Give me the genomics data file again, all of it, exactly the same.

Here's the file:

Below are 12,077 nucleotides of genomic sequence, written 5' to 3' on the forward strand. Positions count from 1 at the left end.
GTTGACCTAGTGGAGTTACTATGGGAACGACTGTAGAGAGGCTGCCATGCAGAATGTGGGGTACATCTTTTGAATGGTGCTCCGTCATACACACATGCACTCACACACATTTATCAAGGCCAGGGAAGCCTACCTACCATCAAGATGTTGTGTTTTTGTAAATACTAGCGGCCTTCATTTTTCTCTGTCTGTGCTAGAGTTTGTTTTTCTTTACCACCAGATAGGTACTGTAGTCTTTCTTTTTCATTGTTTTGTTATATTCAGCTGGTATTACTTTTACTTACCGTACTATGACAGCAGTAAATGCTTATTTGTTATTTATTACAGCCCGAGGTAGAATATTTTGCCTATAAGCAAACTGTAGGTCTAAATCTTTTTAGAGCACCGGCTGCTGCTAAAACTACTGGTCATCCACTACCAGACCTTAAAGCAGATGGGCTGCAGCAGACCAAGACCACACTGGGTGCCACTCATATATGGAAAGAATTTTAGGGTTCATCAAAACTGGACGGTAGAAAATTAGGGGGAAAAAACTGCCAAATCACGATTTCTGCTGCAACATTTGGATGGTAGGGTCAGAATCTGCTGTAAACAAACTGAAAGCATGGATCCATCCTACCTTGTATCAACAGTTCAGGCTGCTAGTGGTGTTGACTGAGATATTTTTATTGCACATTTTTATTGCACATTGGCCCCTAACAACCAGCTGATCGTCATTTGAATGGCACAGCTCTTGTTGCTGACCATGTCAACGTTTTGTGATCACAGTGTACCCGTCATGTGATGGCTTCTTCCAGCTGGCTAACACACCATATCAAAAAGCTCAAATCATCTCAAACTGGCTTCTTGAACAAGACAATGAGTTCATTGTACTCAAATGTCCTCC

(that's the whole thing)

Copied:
Below are 12,077 nucleotides of genomic sequence, written 5' to 3' on the forward strand. Positions count from 1 at the left end.
GTTGACCTAGTGGAGTTACTATGGGAACGACTGTAGAGAGGCTGCCATGCAGAATGTGGGGTACATCTTTTGAATGGTGCTCCGTCATACACACATGCACTCACACACATTTATCAAGGCCAGGGAAGCCTACCTACCATCAAGATGTTGTGTTTTTGTAAATACTAGCGGCCTTCATTTTTCTCTGTCTGTGCTAGAGTTTGTTTTTCTTTACCACCAGATAGGTACTGTAGTCTTTCTTTTTCATTGTTTTGTTATATTCAGCTGGTATTACTTTTACTTACCGTACTATGACAGCAGTAAATGCTTATTTGTTATTTATTACAGCCCGAGGTAGAATATTTTGCCTATAAGCAAACTGTAGGTCTAAATCTTTTTAGAGCACCGGCTGCTGCTAAAACTACTGGTCATCCACTACCAGACCTTAAAGCAGATGGGCTGCAGCAGACCAAGACCACACTGGGTGCCACTCATATATGGAAAGAATTTTAGGGTTCATCAAAACTGGACGGTAGAAAATTAGGGGGAAAAAACTGCCAAATCACGATTTCTGCTGCAACATTTGGATGGTAGGGTCAGAATCTGCTGTAAACAAACTGAAAGCATGGATCCATCCTACCTTGTATCAACAGTTCAGGCTGCTAGTGGTGTTGACTGAGATATTTTTATTGCACATTTTTATTGCACATTGGCCCCTAACAACCAGCTGATCGTCATTTGAATGGCACAGCTCTTGTTGCTGACCATGTCAACGTTTTGTGATCACAGTGTACCCGTCATGTGATGGCTTCTTCCAGCTGGCTAACACACCATATCAAAAAGCTCAAATCATCTCAAACTGGCTTCTTGAACAAGACAATGAGTTCATTGTACTCAAATGTCCTCC